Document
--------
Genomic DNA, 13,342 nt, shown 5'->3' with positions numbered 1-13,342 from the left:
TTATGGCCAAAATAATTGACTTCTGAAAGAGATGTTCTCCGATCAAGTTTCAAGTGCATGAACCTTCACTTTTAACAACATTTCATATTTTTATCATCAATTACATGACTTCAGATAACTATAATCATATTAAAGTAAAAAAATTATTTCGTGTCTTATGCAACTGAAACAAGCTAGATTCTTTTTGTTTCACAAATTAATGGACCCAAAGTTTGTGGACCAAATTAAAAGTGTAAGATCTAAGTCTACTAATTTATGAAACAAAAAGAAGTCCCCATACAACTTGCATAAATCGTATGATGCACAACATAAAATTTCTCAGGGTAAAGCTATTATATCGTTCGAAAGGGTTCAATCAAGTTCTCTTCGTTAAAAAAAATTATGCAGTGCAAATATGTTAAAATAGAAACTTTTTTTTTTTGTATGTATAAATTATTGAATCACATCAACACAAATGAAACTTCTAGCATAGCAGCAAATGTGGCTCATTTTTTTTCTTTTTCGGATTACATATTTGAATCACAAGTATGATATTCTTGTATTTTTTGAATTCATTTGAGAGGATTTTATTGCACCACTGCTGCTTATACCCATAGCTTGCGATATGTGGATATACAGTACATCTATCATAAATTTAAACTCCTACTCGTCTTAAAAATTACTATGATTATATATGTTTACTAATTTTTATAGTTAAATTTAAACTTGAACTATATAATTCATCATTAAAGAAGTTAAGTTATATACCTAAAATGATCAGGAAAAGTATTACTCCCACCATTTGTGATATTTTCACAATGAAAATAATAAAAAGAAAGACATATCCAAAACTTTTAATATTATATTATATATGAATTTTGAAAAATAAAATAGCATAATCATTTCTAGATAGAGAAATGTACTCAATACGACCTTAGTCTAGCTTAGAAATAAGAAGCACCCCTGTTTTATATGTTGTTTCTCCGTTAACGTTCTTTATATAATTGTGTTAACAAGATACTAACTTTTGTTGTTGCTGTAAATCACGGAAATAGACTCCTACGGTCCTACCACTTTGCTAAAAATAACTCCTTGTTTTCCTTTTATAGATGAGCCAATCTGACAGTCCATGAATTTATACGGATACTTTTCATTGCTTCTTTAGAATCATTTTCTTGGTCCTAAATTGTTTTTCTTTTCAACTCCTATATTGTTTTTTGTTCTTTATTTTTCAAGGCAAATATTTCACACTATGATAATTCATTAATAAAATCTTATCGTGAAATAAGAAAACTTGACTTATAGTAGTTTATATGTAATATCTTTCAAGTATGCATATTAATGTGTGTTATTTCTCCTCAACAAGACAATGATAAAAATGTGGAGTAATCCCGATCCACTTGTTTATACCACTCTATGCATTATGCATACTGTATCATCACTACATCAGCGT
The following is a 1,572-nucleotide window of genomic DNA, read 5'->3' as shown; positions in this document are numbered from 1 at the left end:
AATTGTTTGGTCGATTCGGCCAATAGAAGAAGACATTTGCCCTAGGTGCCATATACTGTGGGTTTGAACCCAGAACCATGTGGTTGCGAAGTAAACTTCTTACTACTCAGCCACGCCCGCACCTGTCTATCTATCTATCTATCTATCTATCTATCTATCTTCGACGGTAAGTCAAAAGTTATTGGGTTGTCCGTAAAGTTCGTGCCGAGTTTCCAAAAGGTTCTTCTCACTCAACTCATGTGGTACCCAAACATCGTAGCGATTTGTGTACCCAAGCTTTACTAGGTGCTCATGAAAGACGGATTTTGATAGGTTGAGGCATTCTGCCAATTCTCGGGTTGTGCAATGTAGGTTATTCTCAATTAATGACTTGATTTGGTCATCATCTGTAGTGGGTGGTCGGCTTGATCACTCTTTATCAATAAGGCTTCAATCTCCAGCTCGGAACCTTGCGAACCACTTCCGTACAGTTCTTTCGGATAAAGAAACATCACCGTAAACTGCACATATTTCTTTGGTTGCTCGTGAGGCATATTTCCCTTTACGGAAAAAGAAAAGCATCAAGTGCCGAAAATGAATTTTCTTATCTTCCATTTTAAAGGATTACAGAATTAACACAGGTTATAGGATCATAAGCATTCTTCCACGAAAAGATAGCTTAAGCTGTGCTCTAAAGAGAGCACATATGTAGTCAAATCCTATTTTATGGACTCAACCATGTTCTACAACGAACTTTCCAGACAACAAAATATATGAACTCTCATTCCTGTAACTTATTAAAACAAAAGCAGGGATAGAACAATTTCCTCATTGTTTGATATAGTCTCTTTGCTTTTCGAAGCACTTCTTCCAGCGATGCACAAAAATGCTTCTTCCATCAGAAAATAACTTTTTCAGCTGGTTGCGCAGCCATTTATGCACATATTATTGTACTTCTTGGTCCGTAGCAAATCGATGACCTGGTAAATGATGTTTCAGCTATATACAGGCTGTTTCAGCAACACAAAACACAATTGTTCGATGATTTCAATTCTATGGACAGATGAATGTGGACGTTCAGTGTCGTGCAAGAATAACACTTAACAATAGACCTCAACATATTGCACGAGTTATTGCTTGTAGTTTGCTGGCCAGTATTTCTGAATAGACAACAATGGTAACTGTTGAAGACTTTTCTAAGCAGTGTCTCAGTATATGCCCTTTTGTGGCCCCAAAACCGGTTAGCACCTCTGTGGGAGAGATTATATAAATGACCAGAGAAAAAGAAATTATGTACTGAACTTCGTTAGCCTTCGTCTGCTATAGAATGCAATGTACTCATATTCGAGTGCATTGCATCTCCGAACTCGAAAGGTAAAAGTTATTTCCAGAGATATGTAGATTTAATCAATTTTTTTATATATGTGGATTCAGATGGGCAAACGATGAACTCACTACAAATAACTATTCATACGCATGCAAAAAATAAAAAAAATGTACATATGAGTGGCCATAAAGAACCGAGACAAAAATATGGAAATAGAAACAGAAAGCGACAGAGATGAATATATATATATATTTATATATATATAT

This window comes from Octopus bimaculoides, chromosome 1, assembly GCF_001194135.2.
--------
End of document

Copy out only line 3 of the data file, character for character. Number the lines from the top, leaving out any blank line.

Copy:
The following is a 1,572-nucleotide window of genomic DNA, read 5'->3' as shown; positions in this document are numbered from 1 at the left end: